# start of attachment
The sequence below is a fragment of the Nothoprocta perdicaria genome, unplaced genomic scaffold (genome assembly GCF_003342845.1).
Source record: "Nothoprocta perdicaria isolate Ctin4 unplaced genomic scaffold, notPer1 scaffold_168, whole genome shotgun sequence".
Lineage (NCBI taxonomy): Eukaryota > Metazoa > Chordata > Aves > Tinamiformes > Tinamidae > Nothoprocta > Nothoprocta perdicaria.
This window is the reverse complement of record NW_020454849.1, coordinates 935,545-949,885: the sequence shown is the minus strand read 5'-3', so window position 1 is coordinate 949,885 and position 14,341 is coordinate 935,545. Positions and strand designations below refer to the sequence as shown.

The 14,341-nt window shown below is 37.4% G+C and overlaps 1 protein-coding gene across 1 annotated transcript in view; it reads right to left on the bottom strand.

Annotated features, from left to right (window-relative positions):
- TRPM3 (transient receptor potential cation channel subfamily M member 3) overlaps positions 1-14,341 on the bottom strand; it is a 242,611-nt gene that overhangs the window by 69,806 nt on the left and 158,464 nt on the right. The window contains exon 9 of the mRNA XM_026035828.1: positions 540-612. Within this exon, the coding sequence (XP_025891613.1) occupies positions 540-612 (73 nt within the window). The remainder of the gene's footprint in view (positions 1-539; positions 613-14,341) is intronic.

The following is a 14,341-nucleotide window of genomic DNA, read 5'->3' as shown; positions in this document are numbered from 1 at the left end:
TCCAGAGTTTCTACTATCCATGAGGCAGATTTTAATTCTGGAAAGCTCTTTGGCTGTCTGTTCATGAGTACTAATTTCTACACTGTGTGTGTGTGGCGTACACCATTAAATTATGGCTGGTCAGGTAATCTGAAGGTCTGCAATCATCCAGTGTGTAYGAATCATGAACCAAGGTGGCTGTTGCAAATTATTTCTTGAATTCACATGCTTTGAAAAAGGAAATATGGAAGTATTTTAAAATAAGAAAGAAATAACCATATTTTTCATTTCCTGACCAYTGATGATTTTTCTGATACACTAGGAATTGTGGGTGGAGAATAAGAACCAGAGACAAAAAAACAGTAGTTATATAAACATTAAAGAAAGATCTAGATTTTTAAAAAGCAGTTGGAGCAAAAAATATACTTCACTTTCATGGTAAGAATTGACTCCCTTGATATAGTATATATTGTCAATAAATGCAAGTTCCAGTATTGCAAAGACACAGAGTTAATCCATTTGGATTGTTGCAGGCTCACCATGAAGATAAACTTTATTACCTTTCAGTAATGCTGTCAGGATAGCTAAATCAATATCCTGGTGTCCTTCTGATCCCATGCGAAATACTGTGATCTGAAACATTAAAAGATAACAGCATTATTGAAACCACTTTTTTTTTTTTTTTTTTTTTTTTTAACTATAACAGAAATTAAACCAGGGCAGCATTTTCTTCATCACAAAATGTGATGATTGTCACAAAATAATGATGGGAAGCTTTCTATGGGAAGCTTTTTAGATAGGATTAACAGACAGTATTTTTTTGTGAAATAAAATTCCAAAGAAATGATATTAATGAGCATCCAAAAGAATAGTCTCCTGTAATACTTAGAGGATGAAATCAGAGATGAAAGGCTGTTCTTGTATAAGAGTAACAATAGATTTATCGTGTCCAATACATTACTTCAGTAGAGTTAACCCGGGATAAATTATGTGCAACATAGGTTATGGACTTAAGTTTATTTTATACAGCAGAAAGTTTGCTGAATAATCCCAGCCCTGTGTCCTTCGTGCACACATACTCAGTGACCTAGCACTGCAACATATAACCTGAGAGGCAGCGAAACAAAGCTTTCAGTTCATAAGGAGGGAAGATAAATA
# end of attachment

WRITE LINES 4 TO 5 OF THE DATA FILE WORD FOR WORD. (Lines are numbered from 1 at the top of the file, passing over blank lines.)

This window is the reverse complement of record NW_020454849.1, coordinates 935,545-949,885: the sequence shown is the minus strand read 5'-3', so window position 1 is coordinate 949,885 and position 14,341 is coordinate 935,545. Positions and strand designations below refer to the sequence as shown.

The 14,341-nt window shown below is 37.4% G+C and overlaps 1 protein-coding gene across 1 annotated transcript in view; it reads right to left on the bottom strand.